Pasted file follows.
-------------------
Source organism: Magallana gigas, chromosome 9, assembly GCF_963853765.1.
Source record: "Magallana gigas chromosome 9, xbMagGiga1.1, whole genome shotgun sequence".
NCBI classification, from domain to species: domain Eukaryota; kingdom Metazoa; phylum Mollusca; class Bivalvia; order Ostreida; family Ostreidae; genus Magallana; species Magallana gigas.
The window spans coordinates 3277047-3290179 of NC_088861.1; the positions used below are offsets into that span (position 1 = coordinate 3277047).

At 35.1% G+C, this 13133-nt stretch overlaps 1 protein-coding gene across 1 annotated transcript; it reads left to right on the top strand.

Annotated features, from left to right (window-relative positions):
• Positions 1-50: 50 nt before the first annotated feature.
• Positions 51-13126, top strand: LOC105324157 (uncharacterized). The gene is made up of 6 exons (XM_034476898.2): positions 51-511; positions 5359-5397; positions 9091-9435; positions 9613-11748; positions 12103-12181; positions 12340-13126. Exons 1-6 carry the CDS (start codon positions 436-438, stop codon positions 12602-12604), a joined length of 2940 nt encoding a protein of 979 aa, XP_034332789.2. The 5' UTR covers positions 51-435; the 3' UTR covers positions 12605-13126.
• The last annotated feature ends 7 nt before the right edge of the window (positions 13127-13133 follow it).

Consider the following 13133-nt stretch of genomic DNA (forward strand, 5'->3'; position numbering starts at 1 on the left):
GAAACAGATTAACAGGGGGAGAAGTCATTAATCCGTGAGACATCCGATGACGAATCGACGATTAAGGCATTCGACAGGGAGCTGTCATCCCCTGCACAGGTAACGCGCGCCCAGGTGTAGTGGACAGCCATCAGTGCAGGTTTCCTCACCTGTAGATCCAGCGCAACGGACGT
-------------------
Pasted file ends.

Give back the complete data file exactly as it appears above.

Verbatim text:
Source organism: Magallana gigas, chromosome 9, assembly GCF_963853765.1.
Source record: "Magallana gigas chromosome 9, xbMagGiga1.1, whole genome shotgun sequence".
NCBI classification, from domain to species: domain Eukaryota; kingdom Metazoa; phylum Mollusca; class Bivalvia; order Ostreida; family Ostreidae; genus Magallana; species Magallana gigas.
The window spans coordinates 3277047-3290179 of NC_088861.1; the positions used below are offsets into that span (position 1 = coordinate 3277047).

At 35.1% G+C, this 13133-nt stretch overlaps 1 protein-coding gene across 1 annotated transcript; it reads left to right on the top strand.

Annotated features, from left to right (window-relative positions):
• Positions 1-50: 50 nt before the first annotated feature.
• Positions 51-13126, top strand: LOC105324157 (uncharacterized). The gene is made up of 6 exons (XM_034476898.2): positions 51-511; positions 5359-5397; positions 9091-9435; positions 9613-11748; positions 12103-12181; positions 12340-13126. Exons 1-6 carry the CDS (start codon positions 436-438, stop codon positions 12602-12604), a joined length of 2940 nt encoding a protein of 979 aa, XP_034332789.2. The 5' UTR covers positions 51-435; the 3' UTR covers positions 12605-13126.
• The last annotated feature ends 7 nt before the right edge of the window (positions 13127-13133 follow it).

Consider the following 13133-nt stretch of genomic DNA (forward strand, 5'->3'; position numbering starts at 1 on the left):
GAAACAGATTAACAGGGGGAGAAGTCATTAATCCGTGAGACATCCGATGACGAATCGACGATTAAGGCATTCGACAGGGAGCTGTCATCCCCTGCACAGGTAACGCGCGCCCAGGTGTAGTGGACAGCCATCAGTGCAGGTTTCCTCACCTGTAGATCCAGCGCAACGGACGT